The OPU started working immediately. It is now loading discs faster and wasn’t making weird noises. I was also able to burn some DVD+R DL media without issues. I’ll be talking about that on another post, but for now, this is it.
Yesterday, I received my very first BDXL media. These are way more expensive than BD-R and about twice the cost of BD-R DL media.
For my first BDXL recordable media, I decided to get the Verbatim 10-pack spindle. These seem to be one of the lowest-priced media when compared to 3-packs or 5-packs variants of other manufacturers.
These BDXL discs are rated at 4x, but my LG WH14NS40 crossflashed to the WH16NS60 firmware detects them as having a write speed of up to 8x.
The Media ID is VERBAT-IMk-000.
On my Panasonic UJ260, these have a maximum write speed of just 2x.
I added files to burn using ImgBurn, and made sure to use the most space possible. I then started the burning process on my WH14NS14 at the maximum supported speed of 8x.
Añadí archivos a ImgBurn y me aseguré de llenar el disco lo más posible. Luego, comencé a quemarlos con mi LG WH14NS14 a la velocidad máxima de 8x.
It seems the drive use a Z-CLV (Zoned Constant Linear Velocity) strategy to burn these discs. The write pattern was as follows:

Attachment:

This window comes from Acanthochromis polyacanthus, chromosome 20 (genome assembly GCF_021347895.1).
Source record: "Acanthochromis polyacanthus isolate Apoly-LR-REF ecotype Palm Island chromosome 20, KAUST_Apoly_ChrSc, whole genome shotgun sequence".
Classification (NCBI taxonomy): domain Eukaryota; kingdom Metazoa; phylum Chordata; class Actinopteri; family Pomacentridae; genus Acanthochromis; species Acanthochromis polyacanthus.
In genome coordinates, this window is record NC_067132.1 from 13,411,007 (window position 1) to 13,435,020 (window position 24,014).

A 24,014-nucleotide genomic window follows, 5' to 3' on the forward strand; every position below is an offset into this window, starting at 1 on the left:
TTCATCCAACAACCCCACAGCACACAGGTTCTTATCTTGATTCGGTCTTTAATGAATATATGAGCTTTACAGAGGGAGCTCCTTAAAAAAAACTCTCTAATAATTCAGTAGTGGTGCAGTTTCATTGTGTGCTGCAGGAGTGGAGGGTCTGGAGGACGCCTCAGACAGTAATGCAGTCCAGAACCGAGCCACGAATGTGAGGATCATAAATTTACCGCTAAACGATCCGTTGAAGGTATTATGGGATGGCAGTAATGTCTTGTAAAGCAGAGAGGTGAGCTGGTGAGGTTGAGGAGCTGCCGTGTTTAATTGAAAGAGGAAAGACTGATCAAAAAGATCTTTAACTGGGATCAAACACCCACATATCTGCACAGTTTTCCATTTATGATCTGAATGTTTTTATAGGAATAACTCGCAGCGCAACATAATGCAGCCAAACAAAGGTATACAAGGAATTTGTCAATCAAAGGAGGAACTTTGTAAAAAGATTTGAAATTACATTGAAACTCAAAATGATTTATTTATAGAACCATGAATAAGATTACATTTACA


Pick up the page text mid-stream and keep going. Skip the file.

Layer 0: 4x -> 6x -> 8x
Layer 1: 8x -> 6x -> 4x
Layer 2: 4x -> 6x -> 8x
We can see the pattern below:
Some times, when the writing was at 4x, the drive would go down to 3.3x for about 1 second or 2:
The same happened when the drive was recording at 6x, going down to 5x for a second or 2:
The drive successfully burned this media, having an average speed of 5.7x:
Verification was slower than the writing itself, as it limited the read speed to 6x:
The verification was successful and no errors were reported:
The average read speed was 4.3x, slower than the 5.7x average when writing to it. It also seems that while ImgBurn set a read speed of up to 6x, the drive went all the way to 9x, according to the Maximum Verify Rate.
Here, we can see the written disc with its Z-CLV zones:
These discs seem to be compatible with the LG WH14NS40 Blu-Ray writer. They also burn at a faster 8x speed which is more than its rated speed of 4x. The drive was able to successfully burn them and read them. These discs, while expensive, allow us to write up to 100GB (about 93GB of actual storage) on a single medium. It would have taken us 4 25GB BD-R or 2 50GB BD-R DL media to write an equivalent amount of data.
Unfortunately, I don’t have any BDXL scanner I can use to test the quality, but the media can be read back on the LG drive as well as on my Panasonic UJ260. The latter seems to read the disc in Z-CLV too, but it was able to read the data back successfully too. It is just slower than the LG drive.
If we compare the price of having 10x 100GB Blu-Ray discs to owning a 1TB Hard Disk Drive, we can see that the BDXL media is a couple dollars more:
The BDXL media on eBay (It was at $53.15 at the time of puchase):
On Amazon. They seem to have lowered the price to $49.99 at the time I took this screenshot:
The price of 1TB Hard Disk Drives on Amazon: